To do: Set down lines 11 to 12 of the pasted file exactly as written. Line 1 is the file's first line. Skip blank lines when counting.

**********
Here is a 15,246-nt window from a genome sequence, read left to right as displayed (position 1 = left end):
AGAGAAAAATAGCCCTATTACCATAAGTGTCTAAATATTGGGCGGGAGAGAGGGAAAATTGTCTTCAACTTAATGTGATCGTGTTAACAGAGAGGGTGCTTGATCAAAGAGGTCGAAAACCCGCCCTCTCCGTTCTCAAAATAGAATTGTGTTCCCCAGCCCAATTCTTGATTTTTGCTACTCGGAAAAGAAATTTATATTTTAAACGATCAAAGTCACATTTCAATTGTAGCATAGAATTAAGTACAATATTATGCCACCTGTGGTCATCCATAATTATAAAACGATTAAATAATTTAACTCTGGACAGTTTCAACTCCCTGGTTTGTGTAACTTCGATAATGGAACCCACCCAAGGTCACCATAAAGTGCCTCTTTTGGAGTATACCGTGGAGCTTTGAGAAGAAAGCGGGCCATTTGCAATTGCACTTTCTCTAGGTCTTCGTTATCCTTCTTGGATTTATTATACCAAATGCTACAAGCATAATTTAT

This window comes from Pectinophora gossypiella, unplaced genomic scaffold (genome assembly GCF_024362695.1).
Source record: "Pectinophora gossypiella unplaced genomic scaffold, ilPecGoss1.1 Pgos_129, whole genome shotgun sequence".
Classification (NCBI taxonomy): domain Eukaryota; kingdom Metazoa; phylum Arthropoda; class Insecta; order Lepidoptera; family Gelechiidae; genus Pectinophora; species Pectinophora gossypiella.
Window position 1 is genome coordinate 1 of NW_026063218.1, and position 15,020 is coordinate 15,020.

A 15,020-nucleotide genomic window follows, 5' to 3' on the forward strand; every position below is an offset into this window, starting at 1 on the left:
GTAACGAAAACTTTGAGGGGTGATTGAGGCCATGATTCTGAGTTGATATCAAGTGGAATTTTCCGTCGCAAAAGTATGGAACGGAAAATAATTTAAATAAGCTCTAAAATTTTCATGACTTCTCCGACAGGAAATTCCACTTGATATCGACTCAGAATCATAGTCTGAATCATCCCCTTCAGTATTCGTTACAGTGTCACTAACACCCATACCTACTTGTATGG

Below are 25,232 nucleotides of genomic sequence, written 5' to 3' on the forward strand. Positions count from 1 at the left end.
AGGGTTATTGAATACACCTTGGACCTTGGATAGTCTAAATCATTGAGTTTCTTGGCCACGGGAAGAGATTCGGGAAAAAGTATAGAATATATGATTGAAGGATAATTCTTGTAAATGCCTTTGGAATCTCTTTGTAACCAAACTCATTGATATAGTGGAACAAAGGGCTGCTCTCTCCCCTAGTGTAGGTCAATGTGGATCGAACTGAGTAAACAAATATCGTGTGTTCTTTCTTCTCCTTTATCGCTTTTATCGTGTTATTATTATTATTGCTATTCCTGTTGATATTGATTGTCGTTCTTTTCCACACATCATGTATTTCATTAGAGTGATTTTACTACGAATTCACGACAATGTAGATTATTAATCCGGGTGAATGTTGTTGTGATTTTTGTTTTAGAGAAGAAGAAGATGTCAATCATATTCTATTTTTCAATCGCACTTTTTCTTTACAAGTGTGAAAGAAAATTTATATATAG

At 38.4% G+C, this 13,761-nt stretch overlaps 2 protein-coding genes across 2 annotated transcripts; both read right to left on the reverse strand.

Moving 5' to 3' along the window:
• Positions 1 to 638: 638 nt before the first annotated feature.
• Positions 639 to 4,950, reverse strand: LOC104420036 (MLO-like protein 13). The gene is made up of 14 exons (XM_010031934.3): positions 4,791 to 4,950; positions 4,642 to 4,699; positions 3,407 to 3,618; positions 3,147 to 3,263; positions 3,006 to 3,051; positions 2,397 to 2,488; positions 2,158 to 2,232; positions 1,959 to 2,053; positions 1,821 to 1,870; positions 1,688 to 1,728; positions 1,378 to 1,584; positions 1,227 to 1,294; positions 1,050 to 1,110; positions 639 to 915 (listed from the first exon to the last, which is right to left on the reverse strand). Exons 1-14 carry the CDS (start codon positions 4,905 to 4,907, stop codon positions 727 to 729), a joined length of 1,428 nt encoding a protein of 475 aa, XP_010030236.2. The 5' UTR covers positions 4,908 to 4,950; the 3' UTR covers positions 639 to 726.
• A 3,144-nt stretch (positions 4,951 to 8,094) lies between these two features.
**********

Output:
At 38.4% G+C, this 13,761-nt stretch overlaps 2 protein-coding genes across 2 annotated transcripts; both read right to left on the reverse strand.

Moving 5' to 3' along the window: